Andy Götz, the coordinator of PaNOSC for ESRF, looks at FAIR data – an initiative to deliver research data to the scientific community to use
The scientific world is undergoing a major revolution with the widespread adoption of the so-called FAIR principles for research data. FAIR stands for Findable, Accessible, Interoperable and Reusable and was first published in a paper in Nature in 2016(1). The catchy mnemonic was originally proposed at a Lorentz Workshop in Leiden, The Netherlands, in January 2014, named: Jointly designing a Data FAIRport. In a nutshell, the FAIR principles were proposed to ensure research data are made available to the scientific community in such a way that they can be found, downloaded, understood and reused.
The goal is to make data used in scientific publications available to the community so they can verify the results and reproduce them and eventually derive new results from them. Applying the FAIR principles systematically to research data will address the reproducibility and replicability crisis in science and make scientific data used beyond their original purpose.
How do we make data FAIR?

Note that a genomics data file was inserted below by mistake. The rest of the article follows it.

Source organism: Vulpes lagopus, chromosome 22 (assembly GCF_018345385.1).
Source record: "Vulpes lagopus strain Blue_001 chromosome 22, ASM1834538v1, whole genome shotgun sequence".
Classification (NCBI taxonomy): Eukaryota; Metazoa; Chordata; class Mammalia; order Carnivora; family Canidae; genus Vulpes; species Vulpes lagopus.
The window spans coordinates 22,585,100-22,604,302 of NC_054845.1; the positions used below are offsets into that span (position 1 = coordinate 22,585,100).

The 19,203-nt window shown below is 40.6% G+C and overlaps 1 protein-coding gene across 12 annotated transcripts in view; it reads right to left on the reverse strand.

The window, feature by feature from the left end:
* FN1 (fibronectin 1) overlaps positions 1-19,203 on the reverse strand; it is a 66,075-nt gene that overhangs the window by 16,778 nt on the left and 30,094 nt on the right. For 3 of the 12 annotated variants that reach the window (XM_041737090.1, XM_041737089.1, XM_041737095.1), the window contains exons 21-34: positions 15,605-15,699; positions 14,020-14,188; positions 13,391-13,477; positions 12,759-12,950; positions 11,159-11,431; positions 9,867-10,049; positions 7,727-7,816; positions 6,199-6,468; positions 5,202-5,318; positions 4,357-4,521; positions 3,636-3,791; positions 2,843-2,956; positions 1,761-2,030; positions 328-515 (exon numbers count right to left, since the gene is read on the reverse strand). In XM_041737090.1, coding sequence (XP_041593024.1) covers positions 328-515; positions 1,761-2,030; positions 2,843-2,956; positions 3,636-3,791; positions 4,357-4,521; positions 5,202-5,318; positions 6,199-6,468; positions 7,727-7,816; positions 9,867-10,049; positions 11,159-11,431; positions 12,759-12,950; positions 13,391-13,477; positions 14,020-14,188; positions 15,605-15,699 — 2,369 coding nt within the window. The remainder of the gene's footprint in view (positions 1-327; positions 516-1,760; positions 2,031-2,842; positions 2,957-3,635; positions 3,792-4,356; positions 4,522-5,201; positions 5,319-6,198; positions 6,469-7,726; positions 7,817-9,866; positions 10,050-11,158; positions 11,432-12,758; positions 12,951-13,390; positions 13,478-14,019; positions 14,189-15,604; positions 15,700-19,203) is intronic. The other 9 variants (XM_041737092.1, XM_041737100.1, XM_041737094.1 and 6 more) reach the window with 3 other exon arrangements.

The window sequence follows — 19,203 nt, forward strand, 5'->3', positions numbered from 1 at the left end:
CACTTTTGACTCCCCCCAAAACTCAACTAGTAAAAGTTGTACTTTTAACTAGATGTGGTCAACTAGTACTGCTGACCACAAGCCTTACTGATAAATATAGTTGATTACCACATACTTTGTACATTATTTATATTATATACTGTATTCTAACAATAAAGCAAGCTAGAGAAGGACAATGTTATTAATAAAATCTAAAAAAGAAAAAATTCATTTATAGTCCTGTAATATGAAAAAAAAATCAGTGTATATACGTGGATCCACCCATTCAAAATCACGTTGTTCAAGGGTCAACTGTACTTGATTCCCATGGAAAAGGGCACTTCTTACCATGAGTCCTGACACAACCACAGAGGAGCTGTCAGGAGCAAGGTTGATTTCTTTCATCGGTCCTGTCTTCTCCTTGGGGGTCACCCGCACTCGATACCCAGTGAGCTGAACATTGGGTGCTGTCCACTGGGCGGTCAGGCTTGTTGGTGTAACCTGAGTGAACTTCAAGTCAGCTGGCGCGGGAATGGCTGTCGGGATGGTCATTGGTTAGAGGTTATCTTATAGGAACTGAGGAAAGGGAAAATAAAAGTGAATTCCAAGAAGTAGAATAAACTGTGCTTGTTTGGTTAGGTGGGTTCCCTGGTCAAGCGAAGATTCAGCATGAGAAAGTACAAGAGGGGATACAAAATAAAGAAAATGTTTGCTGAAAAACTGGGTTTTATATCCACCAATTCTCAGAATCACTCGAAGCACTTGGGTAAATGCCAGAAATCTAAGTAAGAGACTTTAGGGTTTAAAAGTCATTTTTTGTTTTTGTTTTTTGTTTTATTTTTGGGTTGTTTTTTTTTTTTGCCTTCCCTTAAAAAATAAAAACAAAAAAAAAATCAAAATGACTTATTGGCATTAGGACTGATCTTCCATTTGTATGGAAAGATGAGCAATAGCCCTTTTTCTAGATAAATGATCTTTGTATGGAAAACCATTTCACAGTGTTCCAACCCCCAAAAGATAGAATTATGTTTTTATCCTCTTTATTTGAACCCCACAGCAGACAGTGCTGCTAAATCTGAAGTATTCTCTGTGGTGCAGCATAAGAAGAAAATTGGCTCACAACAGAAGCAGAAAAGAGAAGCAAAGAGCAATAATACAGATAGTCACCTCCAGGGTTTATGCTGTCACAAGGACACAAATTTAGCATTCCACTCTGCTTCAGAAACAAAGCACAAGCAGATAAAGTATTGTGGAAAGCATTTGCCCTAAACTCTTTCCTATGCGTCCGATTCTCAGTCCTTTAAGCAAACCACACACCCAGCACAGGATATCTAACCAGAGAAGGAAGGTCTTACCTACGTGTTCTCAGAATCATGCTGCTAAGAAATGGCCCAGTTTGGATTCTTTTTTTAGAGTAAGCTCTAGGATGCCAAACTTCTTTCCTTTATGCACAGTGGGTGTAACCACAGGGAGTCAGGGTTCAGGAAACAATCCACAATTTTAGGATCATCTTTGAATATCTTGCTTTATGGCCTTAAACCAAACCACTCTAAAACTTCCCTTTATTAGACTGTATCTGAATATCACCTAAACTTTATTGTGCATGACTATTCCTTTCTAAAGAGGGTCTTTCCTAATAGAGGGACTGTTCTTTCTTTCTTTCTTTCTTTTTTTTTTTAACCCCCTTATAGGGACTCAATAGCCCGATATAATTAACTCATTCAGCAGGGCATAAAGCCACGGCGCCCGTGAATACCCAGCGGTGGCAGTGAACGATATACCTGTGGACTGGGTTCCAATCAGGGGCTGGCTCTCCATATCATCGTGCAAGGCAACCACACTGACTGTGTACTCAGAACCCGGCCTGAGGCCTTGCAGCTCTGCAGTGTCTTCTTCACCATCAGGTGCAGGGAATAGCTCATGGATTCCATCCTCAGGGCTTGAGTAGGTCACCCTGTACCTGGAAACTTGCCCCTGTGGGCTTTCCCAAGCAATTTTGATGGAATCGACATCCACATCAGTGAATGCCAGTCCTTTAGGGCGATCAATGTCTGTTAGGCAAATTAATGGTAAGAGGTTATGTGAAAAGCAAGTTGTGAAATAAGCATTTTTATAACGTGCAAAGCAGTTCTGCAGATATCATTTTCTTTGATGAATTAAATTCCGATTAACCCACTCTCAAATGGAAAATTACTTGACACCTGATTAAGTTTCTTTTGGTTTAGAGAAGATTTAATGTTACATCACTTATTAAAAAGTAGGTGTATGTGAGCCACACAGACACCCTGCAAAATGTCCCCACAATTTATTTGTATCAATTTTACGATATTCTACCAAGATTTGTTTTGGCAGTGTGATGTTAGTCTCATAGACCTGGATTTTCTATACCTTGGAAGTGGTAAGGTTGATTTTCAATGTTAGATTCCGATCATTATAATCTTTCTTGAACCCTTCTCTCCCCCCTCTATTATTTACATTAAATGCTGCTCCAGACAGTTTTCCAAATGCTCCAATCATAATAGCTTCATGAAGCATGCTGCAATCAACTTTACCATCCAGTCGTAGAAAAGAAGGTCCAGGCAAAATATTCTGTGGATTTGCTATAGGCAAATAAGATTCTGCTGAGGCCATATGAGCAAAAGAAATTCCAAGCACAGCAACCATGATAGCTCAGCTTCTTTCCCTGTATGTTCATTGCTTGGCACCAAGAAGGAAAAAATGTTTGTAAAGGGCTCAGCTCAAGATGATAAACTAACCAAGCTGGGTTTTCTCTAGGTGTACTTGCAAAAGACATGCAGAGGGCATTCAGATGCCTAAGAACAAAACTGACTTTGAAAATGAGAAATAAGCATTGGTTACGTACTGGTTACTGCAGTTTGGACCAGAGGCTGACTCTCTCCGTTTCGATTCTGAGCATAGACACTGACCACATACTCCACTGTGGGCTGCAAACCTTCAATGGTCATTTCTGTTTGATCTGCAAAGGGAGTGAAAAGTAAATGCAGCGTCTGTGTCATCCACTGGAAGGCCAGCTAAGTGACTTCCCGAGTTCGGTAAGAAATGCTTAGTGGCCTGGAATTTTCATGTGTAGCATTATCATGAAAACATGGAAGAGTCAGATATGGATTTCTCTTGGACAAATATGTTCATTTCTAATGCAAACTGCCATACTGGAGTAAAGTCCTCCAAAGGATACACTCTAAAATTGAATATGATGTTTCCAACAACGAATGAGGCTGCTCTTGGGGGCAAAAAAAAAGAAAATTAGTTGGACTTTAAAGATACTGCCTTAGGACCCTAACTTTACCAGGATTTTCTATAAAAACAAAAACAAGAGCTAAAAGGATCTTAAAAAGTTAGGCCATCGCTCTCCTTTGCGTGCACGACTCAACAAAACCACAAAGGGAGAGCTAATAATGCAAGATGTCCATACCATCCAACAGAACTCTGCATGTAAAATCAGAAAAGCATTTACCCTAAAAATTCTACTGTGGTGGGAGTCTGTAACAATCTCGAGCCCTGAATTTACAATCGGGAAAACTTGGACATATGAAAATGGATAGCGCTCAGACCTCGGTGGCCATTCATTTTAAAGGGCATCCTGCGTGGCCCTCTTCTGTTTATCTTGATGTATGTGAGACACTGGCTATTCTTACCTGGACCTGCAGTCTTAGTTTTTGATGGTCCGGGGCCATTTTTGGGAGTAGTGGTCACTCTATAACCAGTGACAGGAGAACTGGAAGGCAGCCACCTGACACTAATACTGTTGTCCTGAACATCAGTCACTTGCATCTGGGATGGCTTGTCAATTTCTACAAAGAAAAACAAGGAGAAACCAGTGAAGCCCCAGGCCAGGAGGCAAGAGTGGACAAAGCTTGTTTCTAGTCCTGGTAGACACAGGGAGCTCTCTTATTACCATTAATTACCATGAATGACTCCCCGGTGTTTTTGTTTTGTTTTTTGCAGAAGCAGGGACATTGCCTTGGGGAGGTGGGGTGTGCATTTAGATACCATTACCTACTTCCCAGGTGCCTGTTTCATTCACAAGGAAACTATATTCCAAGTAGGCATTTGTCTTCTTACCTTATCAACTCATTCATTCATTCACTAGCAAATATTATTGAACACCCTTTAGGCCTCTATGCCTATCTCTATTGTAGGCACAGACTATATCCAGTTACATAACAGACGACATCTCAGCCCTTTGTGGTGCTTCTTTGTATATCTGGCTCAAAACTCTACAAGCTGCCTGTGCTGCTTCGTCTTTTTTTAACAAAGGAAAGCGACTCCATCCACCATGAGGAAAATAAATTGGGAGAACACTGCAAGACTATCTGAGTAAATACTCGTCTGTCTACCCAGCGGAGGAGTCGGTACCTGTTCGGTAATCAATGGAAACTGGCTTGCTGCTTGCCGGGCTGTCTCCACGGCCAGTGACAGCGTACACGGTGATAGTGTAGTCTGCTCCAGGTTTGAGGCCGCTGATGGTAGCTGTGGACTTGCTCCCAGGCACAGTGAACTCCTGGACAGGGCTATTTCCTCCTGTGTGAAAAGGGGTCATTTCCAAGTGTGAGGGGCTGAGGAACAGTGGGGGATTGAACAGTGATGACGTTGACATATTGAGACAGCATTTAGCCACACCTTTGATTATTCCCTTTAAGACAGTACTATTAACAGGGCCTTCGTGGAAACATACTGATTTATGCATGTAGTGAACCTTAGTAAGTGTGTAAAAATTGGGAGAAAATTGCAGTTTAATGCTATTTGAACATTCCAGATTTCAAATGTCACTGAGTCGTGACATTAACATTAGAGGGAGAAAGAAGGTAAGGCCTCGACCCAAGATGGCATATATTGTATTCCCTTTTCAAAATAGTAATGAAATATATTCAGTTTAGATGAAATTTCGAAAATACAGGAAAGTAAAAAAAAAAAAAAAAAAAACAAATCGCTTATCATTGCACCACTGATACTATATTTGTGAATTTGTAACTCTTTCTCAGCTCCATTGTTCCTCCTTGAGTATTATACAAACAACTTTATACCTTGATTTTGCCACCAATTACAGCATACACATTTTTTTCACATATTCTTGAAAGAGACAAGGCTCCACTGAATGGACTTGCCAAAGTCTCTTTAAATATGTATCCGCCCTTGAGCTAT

The major European, international, and national scientific organisations, funders and governments have recognised the huge potential of making FAIR data the new norm in science and have adopted them. The leader of the pack has been the European Commission who have published a report and action plan on Turning FAIR data into reality in 2018(2). The report was motivated inter-alia by the results of a study on the cost of not having FAIR data which estimated the total annual cost at roughly 10 billion euros, half of which is due to time lost when trying to analyse data.
FAIR data is one of the motivations and cornerstones for the ambitious European Open Science Cloud (EOSC). The EOSC main goal is to provide FAIR data for all publicly funded research and help scientists adopt best practices for Open Science. Open Science is the new way of doing science based on Open i.e., FAIR Data, Open Source Software, Open Access Publications, Open Hardware, and Open Review, in short making all steps required for doing science open. The Open Science movement has been endorsed by all major scientific learned societies, Universities, Governments and cultural organisations like UNESCO.
Making all steps required for doing science open
To include Photon and Neutrons in the game, Europe and the UK are lucky to have a rich set of so-called photon and neutron sources made up of synchrotrons, free electron lasers, research reactors, spallation sources etc.
These exotic-sounding devices are large expensive facilities which provide unique tools to study matter in all its states, like giant microscopes. The PaN facilities produce petabytes of data for applied research the majority of which are financed by taxpayer’s money. The data can be of very high value see for example https://human-organ-atlas.esrf.eu an atlas of human organs down to the cellular level.
But they can also be of very limited value depending on the quality of the samples.